I found this nail in my shoe this morning. I had a beef with a broken house yesterday. It looks bad, I know, but you should have seen the house! It won’t stand for many
I found this nail in my shoe this morning. I had a beef with a broken house yesterday. It looks bad, I know, but you should have seen the house! It won’t stand for many years.
Ate something for breakfast. No idea what it was, but it looked fried and cost 0.75 euros. Thought about my dad who used to travel a lot and said that you ask for something, get something else, and just eat it no matter what it is. It’s energy.
I walked to the police. I chose a different way to not run into the driver kidnappers from yesterday. As I was all super-secret on my little side street, someone started talking to me. It sounded like sell-talk, so I kept moving on. Until he touched me. I turned my head and stared into the eyes of the kidnapper from yesterday! I kept walking to the police until I lost him. And the other guy who also tried.
At the police I had to wait for a while. And who was there, if not the kidnapper! Jesus. He must have been running there. He kept looking and talking at me. And another guy asked 200 real (50 €) to drive to Macapá and I said no thanks.
The police exited me from Brazil with one stamp, and while I was standing there all paperless, he checked my whateveritwas. There was nothing in my whateveritwas, so he could sign me into the country again with a 30 days visa. So now I’m at least like a sex tourist in Fortaleza. Tell that to the kidnapper.
The police also recommended getting a night bus to Macapá. I took a taxi to the bus stop, mostly to understand where it was. The police said that 10 real was the most I had to pay, and the driver accepted that after some negotiations. The bus ticket to Macapá was 135 real, so almost like the private taxi. If they hadn’t been such pain in the asses I might have considered it. But this is at least more environmental, and punctual, and taxes paid etc.
I was so broke now that I needed more cash, and went back to the only cash machine in the city that accepted my card. There was a huge line to it, while all other cash machines were empty. People started worrying and took out as much cash as possible. So when it was my turn, it was empty. The hunger, the thirst, the coffee urge, in a super-hot city without cash! I kept walking around looking in stores feeling all poor.
With 17 real left, I decided to get some water and walk to the bus station. Maybe some tiny cookies. But in the hotel, I had quite a google translate discussion going with the owner, who hated me yesterday, but came to love me now that I paid 100 something for a messy room without windows, and she promised to get me food that I could pay by card to her. I asked for beans and she said ”just relax”, and after half an hour I got a container of bean soup. Plus a bath tub packed with meat to not starve like a poor northerner.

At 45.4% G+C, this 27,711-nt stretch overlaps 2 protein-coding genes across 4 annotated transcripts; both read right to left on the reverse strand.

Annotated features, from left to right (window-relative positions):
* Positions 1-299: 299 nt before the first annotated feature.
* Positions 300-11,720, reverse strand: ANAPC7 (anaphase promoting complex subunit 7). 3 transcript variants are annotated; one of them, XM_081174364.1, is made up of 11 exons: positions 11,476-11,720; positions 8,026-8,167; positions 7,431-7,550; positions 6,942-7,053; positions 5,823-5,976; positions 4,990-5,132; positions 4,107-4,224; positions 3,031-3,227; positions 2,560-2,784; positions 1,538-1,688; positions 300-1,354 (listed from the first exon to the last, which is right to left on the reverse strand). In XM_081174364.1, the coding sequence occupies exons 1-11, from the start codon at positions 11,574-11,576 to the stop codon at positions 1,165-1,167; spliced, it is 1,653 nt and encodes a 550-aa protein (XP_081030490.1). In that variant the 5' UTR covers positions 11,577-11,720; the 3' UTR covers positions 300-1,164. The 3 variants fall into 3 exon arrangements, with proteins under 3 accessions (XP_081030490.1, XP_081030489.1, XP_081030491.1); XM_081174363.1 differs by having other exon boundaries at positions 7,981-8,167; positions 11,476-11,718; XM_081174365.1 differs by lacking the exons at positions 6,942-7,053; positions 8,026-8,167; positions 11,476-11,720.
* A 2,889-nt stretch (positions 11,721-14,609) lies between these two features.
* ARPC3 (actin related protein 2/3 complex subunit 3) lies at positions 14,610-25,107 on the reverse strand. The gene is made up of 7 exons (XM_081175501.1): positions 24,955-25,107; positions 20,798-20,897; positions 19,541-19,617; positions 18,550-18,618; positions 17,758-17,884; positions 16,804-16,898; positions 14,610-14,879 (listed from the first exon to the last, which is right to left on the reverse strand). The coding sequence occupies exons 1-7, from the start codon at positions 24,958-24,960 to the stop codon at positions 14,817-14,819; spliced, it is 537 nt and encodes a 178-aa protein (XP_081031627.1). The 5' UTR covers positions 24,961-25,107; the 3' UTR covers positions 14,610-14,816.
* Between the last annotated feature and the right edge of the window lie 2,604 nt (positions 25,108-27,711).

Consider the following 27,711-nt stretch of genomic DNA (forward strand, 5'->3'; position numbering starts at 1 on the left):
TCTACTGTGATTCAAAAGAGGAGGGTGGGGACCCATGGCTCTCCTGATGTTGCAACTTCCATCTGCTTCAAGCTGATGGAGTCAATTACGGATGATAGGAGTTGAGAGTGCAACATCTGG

I ate it all. And checked the dictionary for ”vegetarian”. I hate using that word, but maybe it’s needed to not get your mouth packed with burning forest.
I then spent 7 real on two coffee coada and 3 on water and started walking towards the bus station.
Halfway the bus came, I waived, and they picked me up and brought me to the station. I guess that is tourist positive discrimination. The good and the bad. At the station I waited for half an hour, looking through the window on a man shaking some poles.
I had booked the first place to see the landscape wide, but this is what I saw there:
It was great to get going through the countryside. I saw two fires, although not very large. Decided to take a picture of fire number three, but it never came. The windows got misty quite soon. I wonder if that’s because we were going in an AC-cold bus through a hot jungle. But before that there were great views. I think we’re technically entering the Amazon now, as we end at the Amazon river. I love the jungle. My favourite were the lakes – water with trees in them, like an illustration of some fairy tale. Then it got dark. It started feeling a tiny bit dangerous, as in cozy-dangerous, as the street got more and more narrow and the jungle starting touching our windows as we broke through in high speed.
I put my sweater on for the first time since I left Europe. My body was like ”nggh, are you back in Sweden? Warn me first!” The knees were super-cold as well, so I just put on my sleeping bag. It was the first time I used it. Once upon a time I hitchhiked to Spain and back, and was stuck on an ice-cold night near some world war graves in northern France, and emptied my backpack to put my legs inside, and the clothes on the top. Since then, I always have a sleeping bag, even if hotels are booked everywhere. The comfort of just snuggling up in a bus! It’s incredible how nice you sleep.